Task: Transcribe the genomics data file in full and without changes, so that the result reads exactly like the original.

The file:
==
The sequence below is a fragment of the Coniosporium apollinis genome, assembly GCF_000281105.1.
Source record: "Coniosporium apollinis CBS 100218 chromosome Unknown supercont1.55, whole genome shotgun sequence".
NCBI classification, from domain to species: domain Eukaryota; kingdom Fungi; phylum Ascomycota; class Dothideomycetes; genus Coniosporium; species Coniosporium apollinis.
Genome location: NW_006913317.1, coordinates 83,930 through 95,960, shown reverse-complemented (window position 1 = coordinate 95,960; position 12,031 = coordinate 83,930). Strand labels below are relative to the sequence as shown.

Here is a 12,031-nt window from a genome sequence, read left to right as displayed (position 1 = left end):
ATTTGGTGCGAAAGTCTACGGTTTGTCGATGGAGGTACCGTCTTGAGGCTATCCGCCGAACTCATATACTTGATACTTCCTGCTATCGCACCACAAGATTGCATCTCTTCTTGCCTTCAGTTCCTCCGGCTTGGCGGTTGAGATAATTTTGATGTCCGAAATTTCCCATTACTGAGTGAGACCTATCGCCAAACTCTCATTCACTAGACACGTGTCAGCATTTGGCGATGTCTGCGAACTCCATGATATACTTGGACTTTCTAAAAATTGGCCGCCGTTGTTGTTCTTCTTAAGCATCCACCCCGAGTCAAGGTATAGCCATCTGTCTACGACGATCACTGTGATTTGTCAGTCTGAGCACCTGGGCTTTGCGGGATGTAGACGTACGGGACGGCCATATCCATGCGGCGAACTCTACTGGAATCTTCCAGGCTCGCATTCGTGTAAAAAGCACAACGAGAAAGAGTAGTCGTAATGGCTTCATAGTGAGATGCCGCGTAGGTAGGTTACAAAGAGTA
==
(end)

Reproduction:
The sequence below is a fragment of the Coniosporium apollinis genome, assembly GCF_000281105.1.
Source record: "Coniosporium apollinis CBS 100218 chromosome Unknown supercont1.55, whole genome shotgun sequence".
NCBI classification, from domain to species: domain Eukaryota; kingdom Fungi; phylum Ascomycota; class Dothideomycetes; genus Coniosporium; species Coniosporium apollinis.
Genome location: NW_006913317.1, coordinates 83,930 through 95,960, shown reverse-complemented (window position 1 = coordinate 95,960; position 12,031 = coordinate 83,930). Strand labels below are relative to the sequence as shown.

Here is a 12,031-nt window from a genome sequence, read left to right as displayed (position 1 = left end):
ATTTGGTGCGAAAGTCTACGGTTTGTCGATGGAGGTACCGTCTTGAGGCTATCCGCCGAACTCATATACTTGATACTTCCTGCTATCGCACCACAAGATTGCATCTCTTCTTGCCTTCAGTTCCTCCGGCTTGGCGGTTGAGATAATTTTGATGTCCGAAATTTCCCATTACTGAGTGAGACCTATCGCCAAACTCTCATTCACTAGACACGTGTCAGCATTTGGCGATGTCTGCGAACTCCATGATATACTTGGACTTTCTAAAAATTGGCCGCCGTTGTTGTTCTTCTTAAGCATCCACCCCGAGTCAAGGTATAGCCATCTGTCTACGACGATCACTGTGATTTGTCAGTCTGAGCACCTGGGCTTTGCGGGATGTAGACGTACGGGACGGCCATATCCATGCGGCGAACTCTACTGGAATCTTCCAGGCTCGCATTCGTGTAAAAAGCACAACGAGAAAGAGTAGTCGTAATGGCTTCATAGTGAGATGCCGCGTAGGTAGGTTACAAAGAGTA